Friday, March 8, 2013

Laundry room lighting ideas

Tag line: Blasted ballasts.  (I didn't want to use that phrase to name this post because folks searching for laundry room lighting ideas might not find it.)

It's definitely our year to upgrade light fixtures.  First the dining room, then a child's bedroom, and now the laundry room.  This past weekend, as I was getting the household chores underway, I flipped on the laundry light switch only to hear a loud "BZZZ..ZZZ..ZZTTT". 
This electrical ballast had blown.  Basically, the guts inside this device had shorted out. 
As is usually the case at our home's relatively low price point, our builder delivered a standard unglamorous tube fluorescent fixture in the laundry room ceiling.
Here is the fixture shown with the cover taken off and the two tube lights removed.  These fixtures are only about $22 to buy retail (here's a roughly comparable example).  It looks shiny and new, doesn't it? That's because it was barely three years old when this failure occurred. 
Here's the kicker regarding this type of fluorescent unit:  the fixture costs about $22, but common 2-light ballasts cost about $16 (example here).  So once the fixture's original ballast dies, it's arguably a write-off. 

That being the case, I was inclined to replace this whole fixture, rather than just its ballast.  In my opinion, there's nothing like a cheap four-foot fluorescent to turn a home into a machine shop, appearance-wise.  In my opinion, these things are so ugly that they're downright depressing.

The question then became, replace it with what??  We don't have sufficient space for most other lighting options.  By Houston suburban standards, our home is intentionally* close to being a "starter" floor plan model (see our cost allocation strategy here).  As such, we don't have a laundry "room" per se.  We have a five by nine foot void space connecting the kitchen to the garage.
* Quality over quantity: I'm glad we decided to choose a smaller house, but it does require extra thinking on issues such as this. 

Screengrab from a recent Culture Map Houston article titled "Hottest New Home Trends". 
It requires extra thinking because we have shoe-horned the following assets into those forty-five square feet of space which must also serve as a hallway to the garage:
  • A full-size front-loading washer and dryer
  • A 22-cubic foot upright freezer
  • Six linear feet of clothes hanging racks
  • Fifteen linear feet of open shelving which extends all the way up to the ceiling
  • Our second microwave oven (more on the double microwave concept in a future post). 
In order to maintain shelf clearance in such a small footprint, we simply can't have a large light fixture in that space. 
As I was crawling the web looking for laundry room lighting ideas, I came across this amusing entry by the DIY/lifestyle bloggers known as The House of Smiths.  Their laundry room appears exactly the same size as ours, and they addressed their clearance issues by swagging their chosen fixture very close to the ceiling.

Their chosen fixture, of course, is the very same fixture we chose a few weeks ago for our daughter's room.  But because of our shelving configuration, this would not work in our laundry room. 

Screengrab courtesy of The House of Smiths.
In particular, our fixture had to be as shallow as possible.  Not only do we need clearance to access the top shelves, we're constantly dragging ladders and other equipment in from the garage.  Any dangling or deep fixture would end up getting smashed.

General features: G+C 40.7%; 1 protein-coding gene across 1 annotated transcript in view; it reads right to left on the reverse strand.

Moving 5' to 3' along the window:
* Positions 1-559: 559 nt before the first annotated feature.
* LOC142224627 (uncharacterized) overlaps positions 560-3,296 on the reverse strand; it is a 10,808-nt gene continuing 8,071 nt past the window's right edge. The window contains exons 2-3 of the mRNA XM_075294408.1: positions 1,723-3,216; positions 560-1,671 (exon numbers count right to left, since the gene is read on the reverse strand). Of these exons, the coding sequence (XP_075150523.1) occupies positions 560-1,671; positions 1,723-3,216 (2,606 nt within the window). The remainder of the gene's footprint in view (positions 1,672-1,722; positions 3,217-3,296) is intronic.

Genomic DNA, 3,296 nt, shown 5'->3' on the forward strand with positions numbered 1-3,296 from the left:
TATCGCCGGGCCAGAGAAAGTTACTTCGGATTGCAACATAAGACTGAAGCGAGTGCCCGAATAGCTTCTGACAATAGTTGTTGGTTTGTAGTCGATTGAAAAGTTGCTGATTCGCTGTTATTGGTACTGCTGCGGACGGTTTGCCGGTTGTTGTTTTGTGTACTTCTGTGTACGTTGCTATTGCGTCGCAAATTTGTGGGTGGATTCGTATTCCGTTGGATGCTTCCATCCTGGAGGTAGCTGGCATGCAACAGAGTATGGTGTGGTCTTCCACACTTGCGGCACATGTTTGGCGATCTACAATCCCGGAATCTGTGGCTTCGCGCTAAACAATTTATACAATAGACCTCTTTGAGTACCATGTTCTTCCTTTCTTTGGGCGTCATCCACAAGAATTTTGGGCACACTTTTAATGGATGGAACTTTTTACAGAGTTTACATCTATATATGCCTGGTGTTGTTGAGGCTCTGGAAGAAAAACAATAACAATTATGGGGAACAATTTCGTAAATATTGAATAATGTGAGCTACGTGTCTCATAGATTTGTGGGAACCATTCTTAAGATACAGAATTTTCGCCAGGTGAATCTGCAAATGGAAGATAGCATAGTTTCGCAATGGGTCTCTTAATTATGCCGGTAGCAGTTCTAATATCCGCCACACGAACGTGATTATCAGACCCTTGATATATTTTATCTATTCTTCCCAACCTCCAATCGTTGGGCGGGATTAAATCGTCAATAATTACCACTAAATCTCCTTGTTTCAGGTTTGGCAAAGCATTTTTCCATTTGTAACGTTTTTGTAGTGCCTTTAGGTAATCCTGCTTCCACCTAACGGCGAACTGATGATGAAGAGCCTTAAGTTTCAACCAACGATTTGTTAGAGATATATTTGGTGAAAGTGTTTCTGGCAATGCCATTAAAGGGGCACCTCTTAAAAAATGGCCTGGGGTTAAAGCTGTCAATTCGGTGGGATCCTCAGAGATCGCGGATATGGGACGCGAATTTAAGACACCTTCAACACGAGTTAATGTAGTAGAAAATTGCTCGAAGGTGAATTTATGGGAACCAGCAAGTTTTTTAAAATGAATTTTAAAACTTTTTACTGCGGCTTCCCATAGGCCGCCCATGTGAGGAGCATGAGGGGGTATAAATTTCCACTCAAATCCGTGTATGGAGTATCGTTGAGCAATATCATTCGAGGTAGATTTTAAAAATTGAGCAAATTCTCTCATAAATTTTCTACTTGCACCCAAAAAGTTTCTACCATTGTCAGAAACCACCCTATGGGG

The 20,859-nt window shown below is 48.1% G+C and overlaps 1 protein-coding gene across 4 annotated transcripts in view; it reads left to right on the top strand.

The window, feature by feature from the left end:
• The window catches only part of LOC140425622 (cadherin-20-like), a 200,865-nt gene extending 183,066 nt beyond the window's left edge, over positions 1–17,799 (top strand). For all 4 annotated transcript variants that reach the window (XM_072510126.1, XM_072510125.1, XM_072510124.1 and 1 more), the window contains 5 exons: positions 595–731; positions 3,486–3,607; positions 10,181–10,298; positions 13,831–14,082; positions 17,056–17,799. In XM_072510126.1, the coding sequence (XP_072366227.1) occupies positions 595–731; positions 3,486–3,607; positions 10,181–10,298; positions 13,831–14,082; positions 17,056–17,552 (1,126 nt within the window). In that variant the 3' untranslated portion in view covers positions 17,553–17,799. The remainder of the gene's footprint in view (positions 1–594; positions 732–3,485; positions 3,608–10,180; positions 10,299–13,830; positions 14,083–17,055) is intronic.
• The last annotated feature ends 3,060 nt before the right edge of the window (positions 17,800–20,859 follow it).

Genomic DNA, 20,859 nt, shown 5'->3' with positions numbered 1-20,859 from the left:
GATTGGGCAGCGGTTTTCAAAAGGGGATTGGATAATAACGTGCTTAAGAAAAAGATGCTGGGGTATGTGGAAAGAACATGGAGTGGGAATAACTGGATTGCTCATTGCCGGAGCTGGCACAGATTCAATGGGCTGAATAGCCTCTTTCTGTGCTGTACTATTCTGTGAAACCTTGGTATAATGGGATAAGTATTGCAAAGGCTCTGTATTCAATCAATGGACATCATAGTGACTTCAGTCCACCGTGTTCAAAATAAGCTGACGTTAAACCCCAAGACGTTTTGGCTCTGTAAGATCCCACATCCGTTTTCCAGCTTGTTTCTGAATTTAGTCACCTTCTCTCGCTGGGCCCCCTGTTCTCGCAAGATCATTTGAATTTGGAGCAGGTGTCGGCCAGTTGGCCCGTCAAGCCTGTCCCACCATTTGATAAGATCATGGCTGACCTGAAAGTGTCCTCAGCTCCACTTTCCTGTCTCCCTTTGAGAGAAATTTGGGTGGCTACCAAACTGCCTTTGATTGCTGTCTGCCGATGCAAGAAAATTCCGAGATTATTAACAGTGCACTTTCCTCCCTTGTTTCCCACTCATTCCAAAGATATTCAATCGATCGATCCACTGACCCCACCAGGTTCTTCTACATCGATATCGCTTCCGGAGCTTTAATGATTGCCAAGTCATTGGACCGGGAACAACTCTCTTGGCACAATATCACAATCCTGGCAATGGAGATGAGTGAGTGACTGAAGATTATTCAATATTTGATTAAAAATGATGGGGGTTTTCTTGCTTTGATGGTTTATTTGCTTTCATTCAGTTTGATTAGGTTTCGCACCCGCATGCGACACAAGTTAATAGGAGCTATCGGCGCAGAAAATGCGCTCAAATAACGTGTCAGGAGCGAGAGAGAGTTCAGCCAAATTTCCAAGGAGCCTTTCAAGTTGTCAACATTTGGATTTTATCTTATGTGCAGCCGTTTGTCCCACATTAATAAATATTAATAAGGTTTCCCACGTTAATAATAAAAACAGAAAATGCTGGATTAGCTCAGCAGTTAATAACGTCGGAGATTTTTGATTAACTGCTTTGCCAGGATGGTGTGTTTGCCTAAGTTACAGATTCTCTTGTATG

After an exhaustive search of both low-end and high-end choices, this is the fixture upon which we settled:
A Hampton Bay flush-mount fluorescent.  I don't think it's available at Lowes, but I got it off the shelf at the League City Home Depot. 
As of March 2013, the on-line reviews at this Home Depot website were pretty grim.
Uh-oh.  Great price, but less than three stars.  Why??

Collage of review screengrabs courtesy of Home Depot
So basically what I'm saying here is that I, a savvy DIY-er, chose to replace a light fixture with obvious ballast problems with yet another light that appears to have ballast problems.  Why?? 
Because of this:  Save your box, save your receipt, so that you can claim it if the ballast fails.

It is possible the ballast issues are occurring industry-wide right now.  If that's the case, it makes sense to me to buy cheap.  That way, I get the same amount of hassle but at a lower price. 
This is the same decision tree I used to select a microwave oven after our builder-installed oven failed twice within its first 24 months:  When everything on the market appears to suck and it doesn't seem possible to side-step the problem by buying up, it then makes sense to go for the best warranty at the lowest achievable cost. 

But there's also another key reason why I chose this fixture.

As I mentioned in this post, good art cross-references itself stylistically, and home design is simply an applied art form.  Cross-referencing is king - it's the principle that makes everything seem to "go together".  In this case, I chose this ballastly-challenged fixture in no small measure because it stylistically echoes the washer and dryer as well as conforming to our dimensional limitations. 
The hubster hard at work.  That's the bottom portion of the fixture in his hand.  The coincidental similarity leads to a cohesive look for the room.   
I don't particularly like the specialized bulbs that this thing takes.  It's not like they can be picked up at any convenience store. 
But those bulbs were another trade-off because stylistically, this thing works in our space.  And it goes together very easily, with the bottom portion attaching via three decorative nuts. 
And voila, the final result.  I'm contemplating whether to have a betting pool on how long its ballast will last.  But the thing will sure look better than a tube strip in the meantime. 

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